The Life of Emile Zola was the first film to receive ten nominations. It’s unfortunate that Paul Muno did not win Best Actor that year as he gave a tremendous performance. On the bright side, Joseph Schildkraut won Best Supporting Actor for the role of Dreyfus and the movie won Best Picture and Best Screenplay. Oh well! You can’t win ’em all like they say. Schildkraut was convinced that the Academy was not going to pay attention to The Life of Emile Zola so he stayed away from the ceremony. He got woken up to discover by an Academy representative that he was to accept his award and he made it in time! Way to go! This is a great film to see as we witness a man do a life-saving favor to a man without asking for anything in return and just how terribly hard it is to fight for justice. This was a great story to tell.

Unfortunately, I couldn’t find a link to this film so here is the trailer and please comment what you think:

#110 The Awful Truth (1937)

Here is yet another film on the hilarity that ensues with an impending divorce. Still a controversial subject at the time but that did not stop this film from being a classic rom-com. Leo McCarey’s The Awful Truth is when a couple decides to divorce because they both accuse each other of infidelity but they learn that separating from your spouse is easier said than done.

I will admit that this film is personally not one of my favorites. Probably because I feel like it ends the way it begins. Actually, when you think about it, the ending reminds me of It Happened One Night when symbolism tells you whether or not they are sleeping together all because of The Production Code. It was just your ordinary screwball comedy. But I would also say that this is a good film to see if you want a laugh and something fun to see. We see a couple that is very untrustworthy of each other that they decide to divorce but for a mutual separation, it seems like they spend more time ruining each other’s hope for moving on than actually moving on. Custody of the dog, ruining new romances. It’s a funny situation when you think about it. For those of you who have been through a separation or a divorce, did you ever feel like taking revenge on your spouse? If so, remember why you wanted separation from that person in the first place!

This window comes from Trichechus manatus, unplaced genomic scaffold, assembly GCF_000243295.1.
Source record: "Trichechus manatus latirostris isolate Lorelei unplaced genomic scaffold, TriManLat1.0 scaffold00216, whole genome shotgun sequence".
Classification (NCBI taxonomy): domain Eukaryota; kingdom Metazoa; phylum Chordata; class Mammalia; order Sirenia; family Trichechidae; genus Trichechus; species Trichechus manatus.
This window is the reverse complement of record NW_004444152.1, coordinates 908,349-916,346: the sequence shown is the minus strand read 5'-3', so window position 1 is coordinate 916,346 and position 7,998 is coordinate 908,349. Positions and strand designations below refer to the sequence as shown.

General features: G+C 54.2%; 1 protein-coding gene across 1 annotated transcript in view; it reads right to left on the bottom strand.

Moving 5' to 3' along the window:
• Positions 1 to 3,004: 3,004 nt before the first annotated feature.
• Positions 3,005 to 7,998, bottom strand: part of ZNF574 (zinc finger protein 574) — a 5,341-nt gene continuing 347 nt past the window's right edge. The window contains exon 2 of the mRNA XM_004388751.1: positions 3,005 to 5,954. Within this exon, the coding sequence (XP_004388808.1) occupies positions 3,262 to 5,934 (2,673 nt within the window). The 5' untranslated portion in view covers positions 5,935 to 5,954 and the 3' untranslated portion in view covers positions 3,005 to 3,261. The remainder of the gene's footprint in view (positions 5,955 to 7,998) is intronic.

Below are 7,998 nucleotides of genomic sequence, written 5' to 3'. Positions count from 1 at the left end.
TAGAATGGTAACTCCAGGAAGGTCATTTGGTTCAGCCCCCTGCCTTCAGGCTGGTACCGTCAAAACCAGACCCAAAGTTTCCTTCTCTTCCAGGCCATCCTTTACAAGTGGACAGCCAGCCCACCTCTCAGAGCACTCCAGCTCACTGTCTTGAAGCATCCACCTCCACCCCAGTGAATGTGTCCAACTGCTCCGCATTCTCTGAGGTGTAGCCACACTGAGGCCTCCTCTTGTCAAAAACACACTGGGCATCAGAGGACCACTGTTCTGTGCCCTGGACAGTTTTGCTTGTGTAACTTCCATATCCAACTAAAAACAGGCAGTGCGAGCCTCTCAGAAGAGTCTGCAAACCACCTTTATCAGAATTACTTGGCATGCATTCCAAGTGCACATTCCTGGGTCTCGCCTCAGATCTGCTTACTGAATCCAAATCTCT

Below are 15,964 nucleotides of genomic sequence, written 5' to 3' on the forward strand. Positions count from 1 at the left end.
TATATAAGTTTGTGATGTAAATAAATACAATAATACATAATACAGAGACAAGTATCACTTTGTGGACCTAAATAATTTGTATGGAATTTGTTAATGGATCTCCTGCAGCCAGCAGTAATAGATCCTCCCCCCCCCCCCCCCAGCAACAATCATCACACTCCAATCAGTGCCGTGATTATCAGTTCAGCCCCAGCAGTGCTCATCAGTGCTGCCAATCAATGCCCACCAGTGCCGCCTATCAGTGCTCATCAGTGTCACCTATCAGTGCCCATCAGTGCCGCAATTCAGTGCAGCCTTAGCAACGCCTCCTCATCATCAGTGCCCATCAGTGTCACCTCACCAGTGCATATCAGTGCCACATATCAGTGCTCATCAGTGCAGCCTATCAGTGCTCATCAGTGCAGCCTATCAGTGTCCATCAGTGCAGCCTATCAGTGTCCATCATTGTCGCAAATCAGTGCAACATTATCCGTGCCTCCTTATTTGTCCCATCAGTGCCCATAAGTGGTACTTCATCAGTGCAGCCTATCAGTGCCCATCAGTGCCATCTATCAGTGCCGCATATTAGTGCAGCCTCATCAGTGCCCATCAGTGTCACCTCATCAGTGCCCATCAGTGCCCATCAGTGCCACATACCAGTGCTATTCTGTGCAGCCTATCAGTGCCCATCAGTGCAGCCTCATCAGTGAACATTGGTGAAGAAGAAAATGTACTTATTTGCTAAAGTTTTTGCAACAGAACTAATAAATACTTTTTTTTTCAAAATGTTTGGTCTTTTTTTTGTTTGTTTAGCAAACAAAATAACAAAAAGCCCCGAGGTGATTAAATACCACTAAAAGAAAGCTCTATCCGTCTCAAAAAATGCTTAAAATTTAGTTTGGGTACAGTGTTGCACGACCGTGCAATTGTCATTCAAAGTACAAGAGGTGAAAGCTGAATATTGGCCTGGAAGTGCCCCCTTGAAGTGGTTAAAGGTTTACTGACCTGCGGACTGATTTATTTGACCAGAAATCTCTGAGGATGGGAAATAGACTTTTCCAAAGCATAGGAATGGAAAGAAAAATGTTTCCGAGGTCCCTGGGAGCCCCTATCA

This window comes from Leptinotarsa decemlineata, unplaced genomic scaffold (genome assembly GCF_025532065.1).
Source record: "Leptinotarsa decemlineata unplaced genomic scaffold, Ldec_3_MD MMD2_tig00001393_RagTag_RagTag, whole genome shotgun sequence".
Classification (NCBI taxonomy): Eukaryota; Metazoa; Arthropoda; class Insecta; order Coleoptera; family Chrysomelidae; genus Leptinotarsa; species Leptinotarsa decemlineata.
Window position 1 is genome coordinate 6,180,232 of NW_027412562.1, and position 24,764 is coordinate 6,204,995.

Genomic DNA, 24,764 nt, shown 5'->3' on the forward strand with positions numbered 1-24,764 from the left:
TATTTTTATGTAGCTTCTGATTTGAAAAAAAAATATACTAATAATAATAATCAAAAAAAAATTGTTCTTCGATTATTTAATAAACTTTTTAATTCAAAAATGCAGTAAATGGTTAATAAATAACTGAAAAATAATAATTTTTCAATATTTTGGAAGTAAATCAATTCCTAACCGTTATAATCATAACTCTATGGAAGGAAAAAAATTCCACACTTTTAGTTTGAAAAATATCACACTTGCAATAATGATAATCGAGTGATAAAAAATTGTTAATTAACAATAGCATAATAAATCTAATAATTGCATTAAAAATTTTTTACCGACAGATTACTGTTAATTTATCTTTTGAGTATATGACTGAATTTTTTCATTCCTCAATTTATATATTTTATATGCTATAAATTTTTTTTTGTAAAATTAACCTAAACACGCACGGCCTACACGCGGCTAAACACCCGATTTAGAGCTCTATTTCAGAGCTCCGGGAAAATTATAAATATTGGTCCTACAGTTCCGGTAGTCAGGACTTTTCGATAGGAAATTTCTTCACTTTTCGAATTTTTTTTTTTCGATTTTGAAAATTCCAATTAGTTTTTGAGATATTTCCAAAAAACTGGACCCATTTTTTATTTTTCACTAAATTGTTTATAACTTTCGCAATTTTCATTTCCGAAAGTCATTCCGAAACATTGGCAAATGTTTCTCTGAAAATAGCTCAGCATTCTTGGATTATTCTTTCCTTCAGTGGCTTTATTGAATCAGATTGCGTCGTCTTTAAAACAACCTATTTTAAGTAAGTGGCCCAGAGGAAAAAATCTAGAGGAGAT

Believe it or not, a big portion of this film is improvised! Director Leo McCarey would tell the actors to just say the first thing that popped into their head after a certain action. Like when Irene Dunne’s character opens the door, Grant replies “The judge says this is my day to see the dog.” Totally improvised! Some scenes were also written in at last minute such as when Irene Dunne is doing her cabaret act as she pretends to be Cary Grant‘s sister. It’s very rare that we see films from the 1930s that have a lot of improvisation to them. Cary Grant apparently did not want to be a part of this film so badly that he was willing to opt out for $5,000. All of the stress that McCarey put on Grant helped him with his character’s nervous persona. Well, for someone who did not want to be in the film, his fan mail after reached 200 to 1400 fan letters a week. The Awful Truth was nominated for six Academy Awards and won for Best Director. I would recommend this film if you want to see something fun and carefree that takes light of something as serious as divorce. Oh, and if you want to see this comedy duo again, you can see them again in My Favorite Wife (1940) and Penny Serenade (1941).

Unfortunately, I could not find the film online but you can rent it on Amazon for $3.99. Here is the trailer and please comment what you think: